Submitted by Mike Padgett

The approach of summer will bring thousands of college students seeking internships to employers’ doors. Recent college graduates and other unemployed workers also will seek internships in order to get their feet in the door for regular employment.

While many private-sector employers pay interns as employees in accordance with legal requirements, others, inadvertently or by design, do not. Instead, labeling them as trainees, assistants, or learners, they provide little or no pay for the work performed. What many employers do not realize is that they generally must pay at least the minimum wage to their interns under federal and state rules, unless an internship meets certain conditions. Employers who do not carefully structure unpaid internships risk exposing their organizations to financial liability.

The federal Fair Labor Standards Act (FLSA) defines an employee broadly as “any individual employed by an employer.” The FLSA definition of employ includes “to suffer or permit to work.” In 1947, the U.S. Supreme Court held that the FLSA definition does not make employees of all persons who, without any express or implied compensation agreement, may work for their own advantage on the premises of another. Walling v. Portland Terminal Co., 330 U.S. 148. This may apply to interns who receive training for their own educational benefit if the training meets the following six criteria):

  • The internship, even though it includes actual operation of the facilities of the employer, is similar to training that would be given in an educational environment;
  • The internship is for the benefit of the intern;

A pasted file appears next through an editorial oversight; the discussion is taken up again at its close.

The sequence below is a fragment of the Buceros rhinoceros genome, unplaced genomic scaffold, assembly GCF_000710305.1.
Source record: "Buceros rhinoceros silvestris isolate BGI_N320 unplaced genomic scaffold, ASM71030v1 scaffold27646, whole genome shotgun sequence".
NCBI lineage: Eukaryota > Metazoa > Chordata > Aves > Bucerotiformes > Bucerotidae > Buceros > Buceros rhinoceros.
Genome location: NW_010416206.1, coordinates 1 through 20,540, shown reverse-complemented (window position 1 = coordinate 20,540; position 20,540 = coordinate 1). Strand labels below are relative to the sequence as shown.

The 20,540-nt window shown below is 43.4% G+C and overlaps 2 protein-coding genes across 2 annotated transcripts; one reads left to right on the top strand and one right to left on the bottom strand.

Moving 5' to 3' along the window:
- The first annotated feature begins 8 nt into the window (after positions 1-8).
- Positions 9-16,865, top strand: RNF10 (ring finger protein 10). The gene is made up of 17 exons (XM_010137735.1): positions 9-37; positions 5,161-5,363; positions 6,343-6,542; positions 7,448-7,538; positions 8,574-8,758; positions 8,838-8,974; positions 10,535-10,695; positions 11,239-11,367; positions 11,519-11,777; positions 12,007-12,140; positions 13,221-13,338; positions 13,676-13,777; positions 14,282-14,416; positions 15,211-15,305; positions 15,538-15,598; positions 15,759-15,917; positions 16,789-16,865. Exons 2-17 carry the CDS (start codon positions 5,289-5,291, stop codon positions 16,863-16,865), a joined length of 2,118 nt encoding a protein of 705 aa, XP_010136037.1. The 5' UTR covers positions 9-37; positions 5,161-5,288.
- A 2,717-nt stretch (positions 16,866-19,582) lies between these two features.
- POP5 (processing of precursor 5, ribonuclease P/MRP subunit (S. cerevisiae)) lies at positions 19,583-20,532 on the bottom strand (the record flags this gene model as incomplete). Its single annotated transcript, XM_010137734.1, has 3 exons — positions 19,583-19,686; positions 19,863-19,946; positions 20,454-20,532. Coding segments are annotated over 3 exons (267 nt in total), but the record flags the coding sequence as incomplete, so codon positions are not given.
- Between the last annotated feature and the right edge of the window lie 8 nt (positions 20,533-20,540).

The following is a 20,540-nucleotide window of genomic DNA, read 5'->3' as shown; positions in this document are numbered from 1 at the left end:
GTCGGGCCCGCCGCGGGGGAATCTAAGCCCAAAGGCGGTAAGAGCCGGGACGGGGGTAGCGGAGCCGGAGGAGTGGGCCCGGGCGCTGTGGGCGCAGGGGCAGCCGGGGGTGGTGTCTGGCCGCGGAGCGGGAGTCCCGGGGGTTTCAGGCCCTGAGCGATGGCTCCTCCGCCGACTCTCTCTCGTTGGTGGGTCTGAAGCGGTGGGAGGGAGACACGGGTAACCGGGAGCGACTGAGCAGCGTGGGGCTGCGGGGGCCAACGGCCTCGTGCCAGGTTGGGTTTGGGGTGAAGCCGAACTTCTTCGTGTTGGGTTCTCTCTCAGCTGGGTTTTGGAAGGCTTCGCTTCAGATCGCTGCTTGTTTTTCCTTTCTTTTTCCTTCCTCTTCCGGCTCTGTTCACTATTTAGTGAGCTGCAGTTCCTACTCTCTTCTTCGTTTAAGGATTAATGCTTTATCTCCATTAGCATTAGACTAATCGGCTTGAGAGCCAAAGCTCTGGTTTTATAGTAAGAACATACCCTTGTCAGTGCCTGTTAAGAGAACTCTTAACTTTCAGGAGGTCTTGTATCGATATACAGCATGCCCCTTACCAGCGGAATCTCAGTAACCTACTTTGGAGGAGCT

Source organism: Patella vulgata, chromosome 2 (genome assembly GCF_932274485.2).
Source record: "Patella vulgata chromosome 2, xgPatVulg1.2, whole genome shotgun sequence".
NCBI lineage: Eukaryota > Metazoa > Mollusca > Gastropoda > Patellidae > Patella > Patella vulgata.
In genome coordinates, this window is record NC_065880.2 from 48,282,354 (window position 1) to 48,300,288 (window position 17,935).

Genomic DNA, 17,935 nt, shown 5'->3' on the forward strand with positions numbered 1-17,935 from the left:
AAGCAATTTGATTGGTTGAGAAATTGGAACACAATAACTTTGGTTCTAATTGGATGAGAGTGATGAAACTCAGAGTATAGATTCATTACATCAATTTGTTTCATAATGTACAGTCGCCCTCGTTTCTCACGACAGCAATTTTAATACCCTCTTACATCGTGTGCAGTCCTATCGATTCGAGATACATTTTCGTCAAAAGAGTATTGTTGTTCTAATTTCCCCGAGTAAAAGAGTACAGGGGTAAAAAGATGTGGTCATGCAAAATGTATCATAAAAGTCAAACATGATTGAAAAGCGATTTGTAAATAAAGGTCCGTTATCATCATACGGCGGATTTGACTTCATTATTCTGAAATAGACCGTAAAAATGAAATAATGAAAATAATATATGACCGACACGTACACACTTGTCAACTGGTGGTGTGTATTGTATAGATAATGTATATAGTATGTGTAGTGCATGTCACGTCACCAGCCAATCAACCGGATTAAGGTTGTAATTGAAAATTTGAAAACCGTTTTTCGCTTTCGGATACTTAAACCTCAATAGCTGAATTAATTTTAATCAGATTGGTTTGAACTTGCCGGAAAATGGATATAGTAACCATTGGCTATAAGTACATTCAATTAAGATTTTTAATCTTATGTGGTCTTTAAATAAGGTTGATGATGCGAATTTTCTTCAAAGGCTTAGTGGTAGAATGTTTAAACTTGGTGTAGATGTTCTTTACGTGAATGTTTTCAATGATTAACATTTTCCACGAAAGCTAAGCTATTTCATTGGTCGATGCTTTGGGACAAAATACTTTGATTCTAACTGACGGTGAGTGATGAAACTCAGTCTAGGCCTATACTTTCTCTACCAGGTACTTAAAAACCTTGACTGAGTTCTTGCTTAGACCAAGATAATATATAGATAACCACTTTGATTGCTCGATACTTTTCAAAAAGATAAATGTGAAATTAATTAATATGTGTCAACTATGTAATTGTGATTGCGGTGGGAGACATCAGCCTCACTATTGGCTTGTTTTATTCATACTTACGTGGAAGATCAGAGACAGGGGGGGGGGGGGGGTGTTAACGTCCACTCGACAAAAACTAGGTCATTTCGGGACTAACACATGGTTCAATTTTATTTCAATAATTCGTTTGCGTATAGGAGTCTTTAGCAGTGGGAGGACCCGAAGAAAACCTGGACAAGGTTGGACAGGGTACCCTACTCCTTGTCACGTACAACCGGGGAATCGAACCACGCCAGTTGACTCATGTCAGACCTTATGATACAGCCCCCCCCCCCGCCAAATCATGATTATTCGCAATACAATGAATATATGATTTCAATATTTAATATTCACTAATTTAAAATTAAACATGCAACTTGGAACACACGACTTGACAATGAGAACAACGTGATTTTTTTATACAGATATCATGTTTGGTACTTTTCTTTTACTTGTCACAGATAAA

• The intern does not displace a regular employee, but works under close observation of existing staff;
  • The employer that provides the training derives no immediate advantage from the activities of the intern and, on occasion, the employer’s operations may actually be impeded;
  • The intern is not necessarily entitled to a job at the completion of the internship; and
  • The employer and the intern understand that the intern is not entitled to wages for the time spent in the internship.

The U.S. Department of Labor has consistently applied these factors in response to questions about the employment status of interns. State departments of labor often have similar standards and plaintiffs’ wage and hour lawyers, who constantly seek new areas for claims, have begun to file legal actions challenging organizations’ use of unpaid interns to perform productive work. Whether or not interns at your organization are employees under the FLSA will depend upon all the circumstances surrounding their activities.

Employers who are planning to hire unpaid interns must review carefully federal- and state-law criteria for determining whether a worker is an employee. If an intern should have been paid as an employee, the employer may be liable not only for wages, but also for any overtime pay, employee benefits, meal and rest periods, and penalties. To the extent employers wish to utilize unpaid interns, programs should be developed and documented that satisfy the above factors. Practical suggestions include limiting the amount of productive work performed or rotating the interns into different areas of the business to highlight the training or observation focus of the program.